1. Request that the lender sends a local appraiser.

If your appraiser is unfamiliar with your area, there may be a chance the appraisal will come in at less than what the property is actually worth. If you can’t get a local appraiser, make sure you provide the appraiser detailed information about your neighborhood.

2. Only make renovations that add the most value.

Kitchen and bathroom upgrades and finished basements will generally increase your appraisal. If you’ve renovated any part of your home, make sure you document the renovation and costs with before and after photos and a spreadsheet of the detailed costs. Be prepared to show receipts if necessary.

3. Clean up your yard.

Having trimmed trees and shrubs, a well-maintained lawn, and flowers or flowerbeds can help improve the appraisal. Give your landscaping an update. Don’t neglect any part of your yard.

4. Repair or replace outdated or broken appliances and/or light fixtures.

It may not be cost effective to purchase all new appliances. However, if there is any appliance or light fixture that is not working properly, it could affect your home’s value negatively.

5. Clean up clutter.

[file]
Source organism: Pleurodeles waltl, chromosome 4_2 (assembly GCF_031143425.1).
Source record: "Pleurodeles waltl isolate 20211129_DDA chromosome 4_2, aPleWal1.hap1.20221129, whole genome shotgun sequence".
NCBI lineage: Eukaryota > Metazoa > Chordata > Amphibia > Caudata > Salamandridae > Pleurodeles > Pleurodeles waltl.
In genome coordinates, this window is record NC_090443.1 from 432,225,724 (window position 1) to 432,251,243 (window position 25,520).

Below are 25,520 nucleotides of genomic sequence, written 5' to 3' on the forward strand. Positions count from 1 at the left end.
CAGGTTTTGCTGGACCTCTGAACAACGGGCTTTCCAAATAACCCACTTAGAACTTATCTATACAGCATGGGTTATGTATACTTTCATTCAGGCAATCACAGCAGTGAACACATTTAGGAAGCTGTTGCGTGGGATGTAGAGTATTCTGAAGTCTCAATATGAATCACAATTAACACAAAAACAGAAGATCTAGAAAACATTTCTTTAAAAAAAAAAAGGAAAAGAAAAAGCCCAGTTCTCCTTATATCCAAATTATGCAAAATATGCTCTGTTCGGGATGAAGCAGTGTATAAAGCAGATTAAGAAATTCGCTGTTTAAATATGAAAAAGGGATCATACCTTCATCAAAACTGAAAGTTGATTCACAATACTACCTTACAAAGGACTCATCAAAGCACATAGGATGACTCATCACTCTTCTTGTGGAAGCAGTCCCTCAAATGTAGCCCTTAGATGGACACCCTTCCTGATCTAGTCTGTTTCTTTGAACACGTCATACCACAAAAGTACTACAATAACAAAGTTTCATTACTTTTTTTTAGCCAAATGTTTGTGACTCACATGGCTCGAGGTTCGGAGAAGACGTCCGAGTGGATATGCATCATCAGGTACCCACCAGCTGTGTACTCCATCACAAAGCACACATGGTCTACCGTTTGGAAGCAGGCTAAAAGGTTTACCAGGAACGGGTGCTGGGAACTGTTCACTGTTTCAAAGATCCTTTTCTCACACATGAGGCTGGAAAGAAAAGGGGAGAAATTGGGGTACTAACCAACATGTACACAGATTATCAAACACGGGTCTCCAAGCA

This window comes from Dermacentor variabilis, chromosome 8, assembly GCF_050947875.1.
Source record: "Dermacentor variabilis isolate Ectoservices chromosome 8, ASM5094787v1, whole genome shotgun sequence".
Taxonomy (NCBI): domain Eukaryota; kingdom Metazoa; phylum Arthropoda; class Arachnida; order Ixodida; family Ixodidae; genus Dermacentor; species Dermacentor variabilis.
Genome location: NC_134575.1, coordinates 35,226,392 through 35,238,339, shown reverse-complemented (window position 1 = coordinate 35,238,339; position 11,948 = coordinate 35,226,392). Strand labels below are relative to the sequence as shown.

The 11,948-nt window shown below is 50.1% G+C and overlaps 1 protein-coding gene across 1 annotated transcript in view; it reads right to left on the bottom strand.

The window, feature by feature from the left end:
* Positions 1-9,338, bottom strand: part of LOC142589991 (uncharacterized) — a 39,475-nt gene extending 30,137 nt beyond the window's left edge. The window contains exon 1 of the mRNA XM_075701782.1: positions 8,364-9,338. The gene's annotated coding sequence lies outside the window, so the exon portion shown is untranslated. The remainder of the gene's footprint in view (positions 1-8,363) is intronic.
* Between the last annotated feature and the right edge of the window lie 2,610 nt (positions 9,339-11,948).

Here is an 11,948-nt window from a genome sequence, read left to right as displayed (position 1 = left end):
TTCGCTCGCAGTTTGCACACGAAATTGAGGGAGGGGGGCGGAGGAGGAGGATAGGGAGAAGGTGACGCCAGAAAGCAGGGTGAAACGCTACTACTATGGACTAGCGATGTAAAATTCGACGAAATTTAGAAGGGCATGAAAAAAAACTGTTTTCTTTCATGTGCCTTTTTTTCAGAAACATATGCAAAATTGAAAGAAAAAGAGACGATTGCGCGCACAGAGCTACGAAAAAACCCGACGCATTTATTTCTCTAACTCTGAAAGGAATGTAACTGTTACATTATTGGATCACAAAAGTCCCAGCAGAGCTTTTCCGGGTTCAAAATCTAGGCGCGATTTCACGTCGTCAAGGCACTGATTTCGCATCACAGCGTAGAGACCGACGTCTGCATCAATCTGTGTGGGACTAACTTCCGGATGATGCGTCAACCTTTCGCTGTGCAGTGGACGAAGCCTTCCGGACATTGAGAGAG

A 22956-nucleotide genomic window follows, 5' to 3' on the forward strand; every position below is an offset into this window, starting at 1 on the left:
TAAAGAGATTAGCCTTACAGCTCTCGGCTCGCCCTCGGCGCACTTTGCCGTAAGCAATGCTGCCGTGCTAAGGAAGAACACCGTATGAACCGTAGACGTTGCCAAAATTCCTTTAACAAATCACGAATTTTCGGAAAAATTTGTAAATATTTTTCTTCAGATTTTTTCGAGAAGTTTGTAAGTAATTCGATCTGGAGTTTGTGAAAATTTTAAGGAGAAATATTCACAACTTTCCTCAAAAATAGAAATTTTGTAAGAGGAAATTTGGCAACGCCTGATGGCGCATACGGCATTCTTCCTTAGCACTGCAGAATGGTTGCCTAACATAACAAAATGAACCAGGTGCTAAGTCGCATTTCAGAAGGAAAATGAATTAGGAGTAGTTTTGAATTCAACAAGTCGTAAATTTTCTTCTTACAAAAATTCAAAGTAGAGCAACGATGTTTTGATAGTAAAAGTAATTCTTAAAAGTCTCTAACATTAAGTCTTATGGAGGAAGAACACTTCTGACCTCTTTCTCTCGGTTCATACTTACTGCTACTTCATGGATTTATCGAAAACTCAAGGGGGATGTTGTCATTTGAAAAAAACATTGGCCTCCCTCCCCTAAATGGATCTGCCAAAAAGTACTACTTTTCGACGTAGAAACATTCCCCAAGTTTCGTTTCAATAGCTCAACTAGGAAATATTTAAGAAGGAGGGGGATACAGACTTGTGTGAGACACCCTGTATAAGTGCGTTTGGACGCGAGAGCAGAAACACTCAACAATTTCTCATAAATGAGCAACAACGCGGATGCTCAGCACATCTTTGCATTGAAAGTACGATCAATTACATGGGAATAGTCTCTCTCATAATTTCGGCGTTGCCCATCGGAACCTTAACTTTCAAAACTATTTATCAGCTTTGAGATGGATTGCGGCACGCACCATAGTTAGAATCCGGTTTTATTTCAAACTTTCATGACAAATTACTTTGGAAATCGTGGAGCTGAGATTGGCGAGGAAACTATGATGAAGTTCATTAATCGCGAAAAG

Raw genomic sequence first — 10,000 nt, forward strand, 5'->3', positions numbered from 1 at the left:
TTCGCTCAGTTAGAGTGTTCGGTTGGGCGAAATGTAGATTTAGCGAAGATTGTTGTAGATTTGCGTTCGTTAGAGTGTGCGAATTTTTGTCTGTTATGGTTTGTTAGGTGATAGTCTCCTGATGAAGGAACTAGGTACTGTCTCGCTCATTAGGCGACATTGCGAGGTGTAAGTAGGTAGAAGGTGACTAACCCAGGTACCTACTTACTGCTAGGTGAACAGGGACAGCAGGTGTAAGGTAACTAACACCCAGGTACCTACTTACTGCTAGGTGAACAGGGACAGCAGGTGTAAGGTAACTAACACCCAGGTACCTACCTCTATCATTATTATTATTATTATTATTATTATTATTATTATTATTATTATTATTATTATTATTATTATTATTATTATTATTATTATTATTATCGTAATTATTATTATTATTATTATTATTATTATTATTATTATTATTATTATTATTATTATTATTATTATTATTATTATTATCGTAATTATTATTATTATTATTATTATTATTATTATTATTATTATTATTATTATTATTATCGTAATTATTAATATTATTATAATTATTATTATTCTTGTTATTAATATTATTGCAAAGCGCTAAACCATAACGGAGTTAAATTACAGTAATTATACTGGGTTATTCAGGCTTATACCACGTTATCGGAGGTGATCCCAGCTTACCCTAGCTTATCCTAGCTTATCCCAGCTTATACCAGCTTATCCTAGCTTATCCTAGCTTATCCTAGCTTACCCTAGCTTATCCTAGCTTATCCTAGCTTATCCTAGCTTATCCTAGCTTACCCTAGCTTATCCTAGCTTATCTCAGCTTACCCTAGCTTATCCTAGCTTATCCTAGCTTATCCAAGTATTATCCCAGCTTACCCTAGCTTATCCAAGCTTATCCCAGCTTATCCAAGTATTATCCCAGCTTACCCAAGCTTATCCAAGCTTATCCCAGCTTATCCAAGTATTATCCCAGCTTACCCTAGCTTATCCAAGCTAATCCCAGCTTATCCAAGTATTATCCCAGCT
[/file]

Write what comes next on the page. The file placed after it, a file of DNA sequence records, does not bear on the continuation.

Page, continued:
Clutter is an eyesore, but it can also cost you money when getting an appraisal. Some experts claim a clean, clutter-free home can appraise for up to ten percent higher than a comparable home that is messy and full of clutter.

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Five Simple Ways to Boost your Home’s Value

1. Spend an hour with a professional designer or your Realtor.

Invite your Realtor, an interior designer, or a professional home stager over to your home for their input. Many agents do this as a courtesy, while you may need to pay a consultation fee for a designer or stager. The standard hourly fee is generally less than $100. In an hour, you can receive great feedback and a lot of ideas to improve your home and possibly increase its value. Even small suggestions such as where your furniture is placed and what you have hanging on your walls can make a big difference in how your home is perceived by potential buyers.